You can’t take a California woman across state lines to engage in prostitution. That’s the lesson learned by a former agent of the Internal Revenue Service, who was sentenced earlier this year to two years in prison for that very act. He entered a plea agreement last November, voluntarily disclosing his participation in the crime.
You might have thought he would have known better, since this wasn’t his first run-in with prostitution. As an agent in the 1990s, he was part of an IRS investigation into a then-operating brothel whose name, the Mustang Ranch, appeared to lightheartedly disguise it as a horse farm.
Then, six years ago, perhaps calling on his experience gathered from his time as an investigator, he attempted to set up his own brothel with a partner in a neighboring state. The plan fell through when county authorities turned down their application.
The agent clearly knew that some parts of Nevada permit prostitution. But he appeared to have overlooked one crucial legal mot: prostitution there is fine, but it’s illegal when crossing the state line.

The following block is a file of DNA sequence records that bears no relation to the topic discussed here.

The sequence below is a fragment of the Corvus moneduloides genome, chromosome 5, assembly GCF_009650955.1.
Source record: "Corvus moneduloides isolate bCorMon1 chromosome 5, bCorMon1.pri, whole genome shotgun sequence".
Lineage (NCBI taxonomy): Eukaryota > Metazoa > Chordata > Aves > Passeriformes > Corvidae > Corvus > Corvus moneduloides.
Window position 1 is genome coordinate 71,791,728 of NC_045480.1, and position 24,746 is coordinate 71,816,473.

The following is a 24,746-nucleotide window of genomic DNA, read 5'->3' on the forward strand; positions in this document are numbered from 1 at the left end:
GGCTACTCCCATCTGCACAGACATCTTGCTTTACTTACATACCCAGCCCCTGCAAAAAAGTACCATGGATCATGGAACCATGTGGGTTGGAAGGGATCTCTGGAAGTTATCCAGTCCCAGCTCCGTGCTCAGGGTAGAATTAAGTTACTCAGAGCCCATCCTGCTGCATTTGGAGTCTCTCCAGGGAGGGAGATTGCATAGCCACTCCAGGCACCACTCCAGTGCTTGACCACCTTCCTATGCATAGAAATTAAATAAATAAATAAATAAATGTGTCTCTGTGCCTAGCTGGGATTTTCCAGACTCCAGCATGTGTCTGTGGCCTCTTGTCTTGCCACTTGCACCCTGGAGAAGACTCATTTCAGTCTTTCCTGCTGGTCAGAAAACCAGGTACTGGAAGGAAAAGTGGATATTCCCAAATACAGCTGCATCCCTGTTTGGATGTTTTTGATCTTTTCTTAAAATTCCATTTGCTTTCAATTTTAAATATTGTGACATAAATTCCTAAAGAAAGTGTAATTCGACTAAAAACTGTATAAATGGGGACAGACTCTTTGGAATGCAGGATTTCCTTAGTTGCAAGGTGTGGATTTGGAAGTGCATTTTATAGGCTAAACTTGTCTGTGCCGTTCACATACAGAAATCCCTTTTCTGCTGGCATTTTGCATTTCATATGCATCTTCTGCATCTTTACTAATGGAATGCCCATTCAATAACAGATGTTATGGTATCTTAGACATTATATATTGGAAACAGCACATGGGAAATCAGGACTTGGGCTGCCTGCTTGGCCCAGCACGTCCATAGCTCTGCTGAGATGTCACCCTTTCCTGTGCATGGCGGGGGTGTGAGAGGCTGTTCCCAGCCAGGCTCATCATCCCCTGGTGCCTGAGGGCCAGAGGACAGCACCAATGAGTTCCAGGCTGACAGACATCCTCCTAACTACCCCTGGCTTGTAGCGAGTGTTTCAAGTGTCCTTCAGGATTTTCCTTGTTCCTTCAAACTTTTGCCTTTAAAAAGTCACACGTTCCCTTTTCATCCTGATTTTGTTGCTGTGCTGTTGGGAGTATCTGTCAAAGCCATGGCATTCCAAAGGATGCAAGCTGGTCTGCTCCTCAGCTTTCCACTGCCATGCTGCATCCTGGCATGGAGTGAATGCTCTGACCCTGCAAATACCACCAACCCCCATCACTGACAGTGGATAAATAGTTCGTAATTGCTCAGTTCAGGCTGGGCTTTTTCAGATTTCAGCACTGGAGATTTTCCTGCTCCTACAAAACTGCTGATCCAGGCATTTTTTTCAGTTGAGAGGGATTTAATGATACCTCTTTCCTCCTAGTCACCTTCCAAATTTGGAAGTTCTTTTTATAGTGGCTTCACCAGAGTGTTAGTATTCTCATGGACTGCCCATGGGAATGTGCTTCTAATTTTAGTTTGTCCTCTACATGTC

Alexander Pope once famously wrote, “A little learning is a dangerous thing.” The caution impliedly urged by that line hints that we may often engage in activities of which we have incomplete knowledge, leading to potentially harmful results, such as federal crimes and significant prison sentences.
Time spent in prison can be by itself an extremely taxing affair. But in addition to the two-year sentence, the judge also imposed 250 hours of community service and a 10-year period of supervised release.
Source: Associated Press, “Ex-IRS agent gets prison for prostitution charge,” Joyce Lupiani, March 6, 2012.